IPA s.56 (Exclusion of matters from legal proceedings etc.
ukcrypto at absent-minded.com
Thu Dec 8 10:48:31 GMT 2016
I agree with Roland's interpretation. Section 56(1)(a) requires that you
should not disclose content or secondary data unless it is available from
another source. It does not permit you to lie about that source.
However, it would also appear to preclude a defendant from suggesting that
intercept evidence contradicts the evidence disclosed by the prosecution.
Usually the prosecution is obliged to disclose all available evidence to
the defence, which provides a safeguard against bias in selection or
presentation. Intercept evidence is exempted from that rule. Rather than
ask about lies - deliberate dishonesty - it might be better to ask what
safeguards are (or should be) in place to recognise when intercept evidence
might support a defendant's case.
On 8 December 2016 at 07:53, Roland Perry <lists at internetpolicyagency.com>
> In article <firstname.lastname@example.org>, Ben Liddicott
> <ben at liddicott.com> writes
> The Register has an article up about this today:
>> The Investigatory Powers Act allows the State to tell lies in court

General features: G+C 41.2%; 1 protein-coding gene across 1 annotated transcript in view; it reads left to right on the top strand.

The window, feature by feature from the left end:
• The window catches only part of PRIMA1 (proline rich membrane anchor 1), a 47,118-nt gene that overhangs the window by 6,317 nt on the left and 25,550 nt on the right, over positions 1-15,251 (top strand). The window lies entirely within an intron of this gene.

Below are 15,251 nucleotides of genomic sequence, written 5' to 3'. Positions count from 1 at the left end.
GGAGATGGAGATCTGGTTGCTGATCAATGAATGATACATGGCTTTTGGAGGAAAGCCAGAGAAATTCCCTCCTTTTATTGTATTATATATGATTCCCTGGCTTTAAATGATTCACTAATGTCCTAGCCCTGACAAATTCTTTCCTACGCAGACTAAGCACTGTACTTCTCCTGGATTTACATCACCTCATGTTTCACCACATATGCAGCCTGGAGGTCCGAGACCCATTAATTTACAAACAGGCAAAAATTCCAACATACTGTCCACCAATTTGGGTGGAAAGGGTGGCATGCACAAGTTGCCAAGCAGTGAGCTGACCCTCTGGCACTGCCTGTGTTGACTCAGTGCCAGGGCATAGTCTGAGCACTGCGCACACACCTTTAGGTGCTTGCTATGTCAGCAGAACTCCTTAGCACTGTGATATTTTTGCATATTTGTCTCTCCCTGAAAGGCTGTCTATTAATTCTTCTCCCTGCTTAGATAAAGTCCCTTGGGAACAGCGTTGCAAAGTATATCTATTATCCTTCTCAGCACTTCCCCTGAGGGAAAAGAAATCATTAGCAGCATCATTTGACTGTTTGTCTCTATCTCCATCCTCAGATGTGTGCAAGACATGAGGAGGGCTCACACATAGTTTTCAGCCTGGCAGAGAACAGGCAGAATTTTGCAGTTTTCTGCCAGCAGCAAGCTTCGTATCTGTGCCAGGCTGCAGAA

>> Is this correct, or is it overstating the case? And if so by how much?
> El Reg has got the wrong end of the stick (again).
> The rule they mention (which has existed in RIPA since 2000) is that you
> cannot use intercept evidence in court. Not that you can use it, but lie
> about where it came from.
> The point of the rule isn't to stitch up defendants, but it's to protect
> the security service's tradecraft by preventing them getting into the
> situation of having to explain in open court how such evidence was
> What they have to do is find *other* evidence to prove their case, once
> the intercept evidence has put them on the right trail.
>  The exemptions are therefore closed court proceedings. Whether such
> proceedings are a good or bad thing is a somewhat separate question,
> but we are where we are, and they do exist.
> Roland Perry
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